TxDOT: “The road fairy has been shot.”
With lawmakers wary of both tolls and taxes but wanting roads, magic might be the only option.
State, federal officials disagree on status of road
By Matt Whittaker
WESLACO, November 9, 2005 — There are not enough federal dollars for an Interstate highway to the Rio Grande Valley, state officials said Tuesday
“I-69 is dead in the state of Texas,” Texas Transportation Commissioner Ted Houghton told about 75 area city officials and business leaders at a lunch discussion about transportation issues. “The road fairy has been shot.”
But federal lawmakers said the project to create an Interstate linking major commercial centers in Mexico, the United States and Canada is still alive and is reaching a point where it’s time for Texas to carry its share.
The state is considering a Trans-Texas Corridor, separate from the Interstate system, that would be built by the private sector and paid for through tolls.
Interstate 69, a 1,600-mile highway connecting the three North American Free Trade Agreement countries, would have to be paid for by Washington and the eight states involved in the project. The Interstate would extend from South Texas to eastern Michigan. But its completion isn’t likely, according to Texas officials.
The initial study area for the Trans-Texas Corridor is roughly 1,000 miles long. Routes under consideration in South Texas include U.S. 59, U.S. 281 and U.S. 77. The Valley is the only metropolitan area in the state without direct access to an Interstate highway.
The state corridor could enter near Texarkana and end up somewhere in the Valley, Houghton said. In January, the Texas Department of Transportation could begin searching for engineers and exploring route locations and environmental impacts, he said.
Waiting for federal funds is futile, said Houghton, who is one of four commissioners on the Texas Transportation Commission, which oversees TxDOT. Gov. Rick Perry appointed Houghton to the commission in December 2003.
A spokesman for Perry, Robert Black, said the expectation that Washington might spend as much as $7 billion for the I-69 system inside the state is unrealistic.
“From our perspectives, we agree with the commissioner,” Black said.
The federal and Texas governments don’t have the money for an I-69 system, he said. The state isn’t getting enough federal dollars to maintain the systems it already has.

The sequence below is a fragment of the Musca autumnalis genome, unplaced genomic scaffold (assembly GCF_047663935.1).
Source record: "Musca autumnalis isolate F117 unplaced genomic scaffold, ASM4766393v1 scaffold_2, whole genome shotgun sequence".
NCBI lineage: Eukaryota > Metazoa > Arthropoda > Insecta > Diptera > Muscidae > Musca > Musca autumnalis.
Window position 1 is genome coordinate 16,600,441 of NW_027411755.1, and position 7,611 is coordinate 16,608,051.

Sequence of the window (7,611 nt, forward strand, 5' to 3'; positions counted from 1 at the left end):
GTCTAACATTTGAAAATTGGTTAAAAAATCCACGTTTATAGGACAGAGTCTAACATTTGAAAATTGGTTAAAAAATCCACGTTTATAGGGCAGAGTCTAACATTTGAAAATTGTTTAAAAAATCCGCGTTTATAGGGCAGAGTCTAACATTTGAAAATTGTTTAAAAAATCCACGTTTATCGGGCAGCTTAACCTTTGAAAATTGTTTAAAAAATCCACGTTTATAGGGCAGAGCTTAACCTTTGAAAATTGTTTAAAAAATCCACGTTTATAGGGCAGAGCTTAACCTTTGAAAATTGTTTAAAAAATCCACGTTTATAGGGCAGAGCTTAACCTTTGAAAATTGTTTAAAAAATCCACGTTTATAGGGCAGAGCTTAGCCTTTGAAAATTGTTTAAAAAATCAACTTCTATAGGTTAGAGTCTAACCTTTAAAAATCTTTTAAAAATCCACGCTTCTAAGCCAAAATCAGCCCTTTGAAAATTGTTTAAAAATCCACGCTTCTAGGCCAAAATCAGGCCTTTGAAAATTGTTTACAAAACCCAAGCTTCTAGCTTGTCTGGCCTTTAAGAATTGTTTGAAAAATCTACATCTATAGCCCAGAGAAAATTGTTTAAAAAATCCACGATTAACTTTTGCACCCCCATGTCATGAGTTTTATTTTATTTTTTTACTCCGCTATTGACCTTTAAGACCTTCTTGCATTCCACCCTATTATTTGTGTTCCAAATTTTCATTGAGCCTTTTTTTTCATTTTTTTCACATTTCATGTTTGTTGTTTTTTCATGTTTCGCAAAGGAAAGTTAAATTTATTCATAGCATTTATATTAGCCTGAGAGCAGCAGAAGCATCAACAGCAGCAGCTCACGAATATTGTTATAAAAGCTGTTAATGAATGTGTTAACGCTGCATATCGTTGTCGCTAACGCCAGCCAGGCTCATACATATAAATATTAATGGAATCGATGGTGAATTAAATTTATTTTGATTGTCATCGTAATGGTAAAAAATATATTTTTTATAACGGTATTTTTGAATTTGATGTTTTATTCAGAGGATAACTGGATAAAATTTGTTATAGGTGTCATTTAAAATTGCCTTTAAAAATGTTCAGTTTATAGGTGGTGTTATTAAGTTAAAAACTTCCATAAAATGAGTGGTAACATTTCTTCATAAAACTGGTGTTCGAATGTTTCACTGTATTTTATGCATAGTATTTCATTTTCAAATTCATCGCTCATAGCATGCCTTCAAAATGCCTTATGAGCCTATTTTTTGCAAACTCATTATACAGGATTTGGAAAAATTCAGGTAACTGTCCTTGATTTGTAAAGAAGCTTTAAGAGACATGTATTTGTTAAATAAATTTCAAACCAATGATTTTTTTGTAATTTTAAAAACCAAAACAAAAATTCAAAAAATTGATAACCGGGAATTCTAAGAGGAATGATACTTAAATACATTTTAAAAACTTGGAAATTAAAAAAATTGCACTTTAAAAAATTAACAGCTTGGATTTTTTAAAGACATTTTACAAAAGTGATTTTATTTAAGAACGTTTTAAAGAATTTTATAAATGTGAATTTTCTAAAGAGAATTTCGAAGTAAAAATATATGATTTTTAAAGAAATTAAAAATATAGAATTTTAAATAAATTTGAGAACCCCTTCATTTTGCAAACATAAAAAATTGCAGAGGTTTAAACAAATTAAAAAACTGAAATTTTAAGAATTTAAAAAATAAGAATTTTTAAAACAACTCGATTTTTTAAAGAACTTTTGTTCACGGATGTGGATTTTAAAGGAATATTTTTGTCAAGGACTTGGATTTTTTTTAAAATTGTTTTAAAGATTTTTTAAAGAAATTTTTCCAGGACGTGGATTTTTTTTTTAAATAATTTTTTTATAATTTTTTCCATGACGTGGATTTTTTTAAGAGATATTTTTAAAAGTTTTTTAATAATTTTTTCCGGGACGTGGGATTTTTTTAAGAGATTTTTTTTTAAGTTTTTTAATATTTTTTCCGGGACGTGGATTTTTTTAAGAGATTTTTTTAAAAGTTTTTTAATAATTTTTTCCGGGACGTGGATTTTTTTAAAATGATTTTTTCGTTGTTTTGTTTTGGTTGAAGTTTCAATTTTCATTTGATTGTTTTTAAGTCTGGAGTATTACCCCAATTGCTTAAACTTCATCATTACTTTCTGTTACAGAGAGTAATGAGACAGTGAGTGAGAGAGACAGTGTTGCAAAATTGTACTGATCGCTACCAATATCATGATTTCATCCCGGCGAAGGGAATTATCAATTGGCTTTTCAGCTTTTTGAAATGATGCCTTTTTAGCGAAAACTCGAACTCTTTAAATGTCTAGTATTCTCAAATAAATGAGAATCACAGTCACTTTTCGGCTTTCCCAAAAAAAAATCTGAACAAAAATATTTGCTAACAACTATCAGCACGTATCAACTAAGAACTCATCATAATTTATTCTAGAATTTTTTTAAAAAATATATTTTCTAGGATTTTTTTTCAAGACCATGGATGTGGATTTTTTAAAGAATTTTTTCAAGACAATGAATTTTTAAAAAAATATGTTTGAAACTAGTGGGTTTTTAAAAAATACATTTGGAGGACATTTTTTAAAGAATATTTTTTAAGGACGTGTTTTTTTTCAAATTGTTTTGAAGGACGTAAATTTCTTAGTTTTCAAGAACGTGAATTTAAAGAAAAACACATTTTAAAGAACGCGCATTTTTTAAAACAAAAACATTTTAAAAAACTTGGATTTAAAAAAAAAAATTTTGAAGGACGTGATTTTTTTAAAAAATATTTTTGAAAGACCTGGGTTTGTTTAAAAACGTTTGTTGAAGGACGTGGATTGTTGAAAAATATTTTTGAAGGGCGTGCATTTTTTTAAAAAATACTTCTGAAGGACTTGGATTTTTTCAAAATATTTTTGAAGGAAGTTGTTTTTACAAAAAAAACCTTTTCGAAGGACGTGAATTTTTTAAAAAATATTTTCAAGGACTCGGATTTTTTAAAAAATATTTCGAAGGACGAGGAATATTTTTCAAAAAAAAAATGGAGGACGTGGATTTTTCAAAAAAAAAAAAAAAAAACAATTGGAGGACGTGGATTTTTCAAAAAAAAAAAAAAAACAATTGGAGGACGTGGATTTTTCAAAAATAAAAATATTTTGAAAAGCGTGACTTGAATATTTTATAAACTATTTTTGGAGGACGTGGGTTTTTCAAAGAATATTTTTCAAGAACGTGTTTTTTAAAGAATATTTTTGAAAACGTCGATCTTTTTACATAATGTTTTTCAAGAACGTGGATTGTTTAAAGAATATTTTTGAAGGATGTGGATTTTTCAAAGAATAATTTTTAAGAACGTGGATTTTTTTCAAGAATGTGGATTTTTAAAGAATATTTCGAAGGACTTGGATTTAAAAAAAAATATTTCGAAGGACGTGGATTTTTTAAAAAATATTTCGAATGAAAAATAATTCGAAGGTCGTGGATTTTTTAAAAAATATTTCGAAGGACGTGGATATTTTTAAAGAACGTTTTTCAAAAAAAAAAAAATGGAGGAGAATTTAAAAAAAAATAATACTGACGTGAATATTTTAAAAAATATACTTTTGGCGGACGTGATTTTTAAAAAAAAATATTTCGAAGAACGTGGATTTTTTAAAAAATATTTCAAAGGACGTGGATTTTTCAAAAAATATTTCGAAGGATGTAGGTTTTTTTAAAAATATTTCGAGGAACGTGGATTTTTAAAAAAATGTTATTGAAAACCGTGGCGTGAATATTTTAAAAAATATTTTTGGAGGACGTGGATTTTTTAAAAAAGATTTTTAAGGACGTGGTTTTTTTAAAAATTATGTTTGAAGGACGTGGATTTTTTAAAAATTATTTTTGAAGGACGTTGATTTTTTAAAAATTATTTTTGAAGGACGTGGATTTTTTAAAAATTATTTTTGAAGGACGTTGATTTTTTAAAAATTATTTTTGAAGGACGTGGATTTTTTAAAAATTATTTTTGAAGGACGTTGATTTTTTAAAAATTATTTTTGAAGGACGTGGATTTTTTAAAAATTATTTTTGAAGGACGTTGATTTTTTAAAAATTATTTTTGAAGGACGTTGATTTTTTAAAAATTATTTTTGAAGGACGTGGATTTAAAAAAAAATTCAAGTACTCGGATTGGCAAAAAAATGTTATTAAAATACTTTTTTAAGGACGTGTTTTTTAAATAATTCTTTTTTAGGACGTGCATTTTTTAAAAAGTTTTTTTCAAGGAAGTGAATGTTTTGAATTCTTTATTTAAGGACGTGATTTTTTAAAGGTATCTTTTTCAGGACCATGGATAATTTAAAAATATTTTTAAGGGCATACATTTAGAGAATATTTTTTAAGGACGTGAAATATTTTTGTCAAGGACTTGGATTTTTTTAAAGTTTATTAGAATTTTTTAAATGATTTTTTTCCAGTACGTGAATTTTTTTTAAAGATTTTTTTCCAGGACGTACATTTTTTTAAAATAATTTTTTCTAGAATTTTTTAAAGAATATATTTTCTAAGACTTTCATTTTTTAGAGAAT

But that doesn’t mean the concept of running a major roadway to the Valley is dead, Black said. The Trans-Texas Corridor would be one option.
“If we want to make I-69 a reality, then we’re going to have to look at a number of other tools,” he said. Possibilities include tolls.
But some of Texas’ lawmakers in Washington disagreed with the state officials about the status of I-69.
“The project’s not dead,” said Ciaran Clayton, a spokeswoman for U.S. Rep. Rubén Hinojosa, D-Mercedes. “It’s going a lot slower than we’d like.”
Some of the project within Texas is already happening, such as the widening of U.S. 281 to make it Interstate compatible, she said.
A $300 billion highway bill approved by Congress in July carved out $50 million for studies on the I-69 project. The money is on top of more than $20 million from the previous three years.
Once environmental studies are finished, the state will know where the highway is going to go. Then Hinojosa would work with other lawmakers to determine when construction would start and find the money for it, Clayton said,
The highway bill increases Texas’ rate of return on gas tax dollars sent to Washington from 90.5 percent under the previous highway bill to 92 percent by 2008. The new reimbursement rate will increase Texas’ share of highway funding to $2.89 billion.
Now that more federal transportation dollars are flowing to Texas, “at this point the state needs to decide whether I-69 is a top priority,” said Chris Paulitz, a spokesman for U.S. Sen. Kay Bailey Hutchison, R-Texas.
“For decades, TxDOT has shortchanged the Valley,” U.S. Rep. Lloyd Doggett, D-Austin, said in an e-mailed statement. “The resources that should have gone to construct an expressway connecting us to the rest of the state went instead to Dallas, Houston and elsewhere. Since TxDOT will receive a significant increase in federal funding from the new transportation bill, the question for I-69 should be not where’s the funeral but when is the ribbon cutting."
Houghton blamed federally funded transportation projects in Alaska and Massachusetts for the lack of money for the I-69 project, but some in Washington say most of the money was never really expected to come from Congressional earmarks.
Funding for state transportation projects could come from several sources, Houghton said, and local communities need to be involved with voicing their transportation needs and creative with ways to fund them.
He mentioned funding could come through tolls, bonds or raising taxes and fees on water, electricity or cable bills.
The Rio Grande Valley Partnership, a chamber of commerce for the Valley, and the Rio Grande Valley Mobility Task Force, a lobby group, hosted the luncheon.
Texas would benefit from a corridor through the state because it would make it easier to move goods from Mexico and overseas out of the state.
“If you want commerce, you’ve got to move it faster,” he said. “We are going to be the trade corridor for this hemisphere.”
Partnership president and CEO Bill Summers said he was surprised by Houghton’s remarks.
“I don’t think it’s dead, I just think we’ve got to find another source of funding,” he said after the lunch. “It might be dead for a while. The concept of I-69 is not dead.”
Whether funded by the state or federal governments, there will eventually be a major highway connection to the Valley, he said.
“They’re not going to take that dream away from us.”
© 2005 The Monitor